The Starting Strength Seminar on the other hand was 25 hours over 3 days. The lecture portion is incredibly detailed and explains every single detail of lifting with science. The ratio is like 4 or 5:1. You get an instructor watching and providing feedback on every single rep of every single lift.

    To become a Starting Strength Coach, you actually have to have demonstrated your ability to perform and coach the lifts during the platform portion of the seminar. Most attendees are not invited to take the test. The test itself is ~7 essay questions which will require you to write 30-50 pages to answer effectively. To maintain my certification I have to pass a test at least once every 3 years, document 150+ hours of coaching yearly, optionally publish an article on the SS website, as well as attend both an annual coaches conference and a SS seminar every 3 years. In short, my heartbeat alone is insufficient to maintain my credential. Last I heard (Oct. 2014) there were <150 SSCs; we want this number to grow, but with 0 compromise in quality.
    David Abdemoulaie, SSC
    Chicago Strength & Conditioning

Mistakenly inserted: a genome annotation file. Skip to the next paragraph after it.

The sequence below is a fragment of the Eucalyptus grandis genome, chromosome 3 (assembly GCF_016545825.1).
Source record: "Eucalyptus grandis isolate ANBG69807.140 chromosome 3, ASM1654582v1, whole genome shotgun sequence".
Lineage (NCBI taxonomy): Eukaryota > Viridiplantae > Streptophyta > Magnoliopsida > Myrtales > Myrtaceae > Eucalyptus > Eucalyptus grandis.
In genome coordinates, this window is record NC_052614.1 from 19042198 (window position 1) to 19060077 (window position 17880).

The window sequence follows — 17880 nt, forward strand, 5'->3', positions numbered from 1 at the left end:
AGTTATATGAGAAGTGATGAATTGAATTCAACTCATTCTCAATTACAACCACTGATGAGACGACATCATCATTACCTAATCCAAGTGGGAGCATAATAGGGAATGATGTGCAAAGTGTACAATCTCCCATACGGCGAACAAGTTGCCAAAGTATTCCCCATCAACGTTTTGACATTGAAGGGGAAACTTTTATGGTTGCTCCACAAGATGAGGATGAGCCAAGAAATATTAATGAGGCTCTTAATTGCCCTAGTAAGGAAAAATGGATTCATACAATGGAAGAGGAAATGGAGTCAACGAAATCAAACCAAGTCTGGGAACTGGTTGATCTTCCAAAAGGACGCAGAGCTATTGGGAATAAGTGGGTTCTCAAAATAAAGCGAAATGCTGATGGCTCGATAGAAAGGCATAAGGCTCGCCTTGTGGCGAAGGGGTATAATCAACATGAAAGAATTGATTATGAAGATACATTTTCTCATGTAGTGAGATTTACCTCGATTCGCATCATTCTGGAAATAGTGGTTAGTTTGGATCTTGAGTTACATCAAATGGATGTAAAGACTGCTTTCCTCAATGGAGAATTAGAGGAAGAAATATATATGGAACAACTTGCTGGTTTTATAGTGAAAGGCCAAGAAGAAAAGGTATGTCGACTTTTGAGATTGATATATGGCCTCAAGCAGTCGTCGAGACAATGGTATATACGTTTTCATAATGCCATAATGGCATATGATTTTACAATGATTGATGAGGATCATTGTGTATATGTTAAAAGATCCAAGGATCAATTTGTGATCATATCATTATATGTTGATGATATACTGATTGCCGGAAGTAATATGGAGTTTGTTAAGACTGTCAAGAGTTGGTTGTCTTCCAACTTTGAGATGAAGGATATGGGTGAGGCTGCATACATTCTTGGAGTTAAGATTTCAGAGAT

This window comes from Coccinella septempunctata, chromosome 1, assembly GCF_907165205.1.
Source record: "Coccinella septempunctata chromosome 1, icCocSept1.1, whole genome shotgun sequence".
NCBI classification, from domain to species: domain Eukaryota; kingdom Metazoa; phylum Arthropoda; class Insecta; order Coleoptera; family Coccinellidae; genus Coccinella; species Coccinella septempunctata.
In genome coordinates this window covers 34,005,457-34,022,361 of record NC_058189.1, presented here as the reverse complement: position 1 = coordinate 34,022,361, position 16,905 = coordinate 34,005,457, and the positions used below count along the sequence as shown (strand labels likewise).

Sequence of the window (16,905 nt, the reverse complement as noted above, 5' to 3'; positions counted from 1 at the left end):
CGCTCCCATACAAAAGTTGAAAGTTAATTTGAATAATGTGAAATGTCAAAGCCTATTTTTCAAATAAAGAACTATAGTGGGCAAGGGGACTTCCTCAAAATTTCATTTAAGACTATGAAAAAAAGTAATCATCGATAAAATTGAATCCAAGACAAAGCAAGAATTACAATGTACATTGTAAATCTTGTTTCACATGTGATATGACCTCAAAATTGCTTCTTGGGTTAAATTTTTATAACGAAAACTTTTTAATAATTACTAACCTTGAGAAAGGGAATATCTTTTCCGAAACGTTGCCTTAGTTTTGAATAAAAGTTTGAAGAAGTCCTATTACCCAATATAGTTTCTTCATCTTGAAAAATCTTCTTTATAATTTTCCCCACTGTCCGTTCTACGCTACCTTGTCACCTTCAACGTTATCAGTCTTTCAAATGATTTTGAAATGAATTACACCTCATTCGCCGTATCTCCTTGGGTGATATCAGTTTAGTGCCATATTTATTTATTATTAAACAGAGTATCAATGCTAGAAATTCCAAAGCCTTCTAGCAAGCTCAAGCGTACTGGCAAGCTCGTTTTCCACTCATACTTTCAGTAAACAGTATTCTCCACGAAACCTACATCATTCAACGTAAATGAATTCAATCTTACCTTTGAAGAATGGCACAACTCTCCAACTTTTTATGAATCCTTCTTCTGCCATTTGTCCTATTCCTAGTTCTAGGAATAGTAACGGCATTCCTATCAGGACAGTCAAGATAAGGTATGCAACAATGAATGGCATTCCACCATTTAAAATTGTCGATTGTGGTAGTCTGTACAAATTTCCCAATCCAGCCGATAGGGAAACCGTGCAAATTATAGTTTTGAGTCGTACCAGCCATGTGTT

5. #5
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    Thank you David. That was very insightful and helpful. I've suspected that the Starting Strength certification was top notch. I didn't know that the USAW cert course is just as bad as the CrossFit L1 course with a 20:1 teacher-student ratio. That's what I'm trying to avoid here. I'm looking for the education - not just the piece of paper.

  6. #6
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    DJK, I have not passed any of the certifications, however I did attend and participate in the Starting Strength Seminar this year and can compare what I saw and learned against 31 years of S&C training. If you want to be a better coach some day, go for the Starting Strength Certification. All the SSC's I worked with were excellent and the materials and attention(with hands on coaching and lifting) is well worth the money. I can not say the same for other coaches with other certifications that I have worked with over the years. As far as how its recognized in the industry... who cares? (In the long run I think being an excellent coach will take you further than any particular cert) Go for it.. you will not regret it.

  7. #7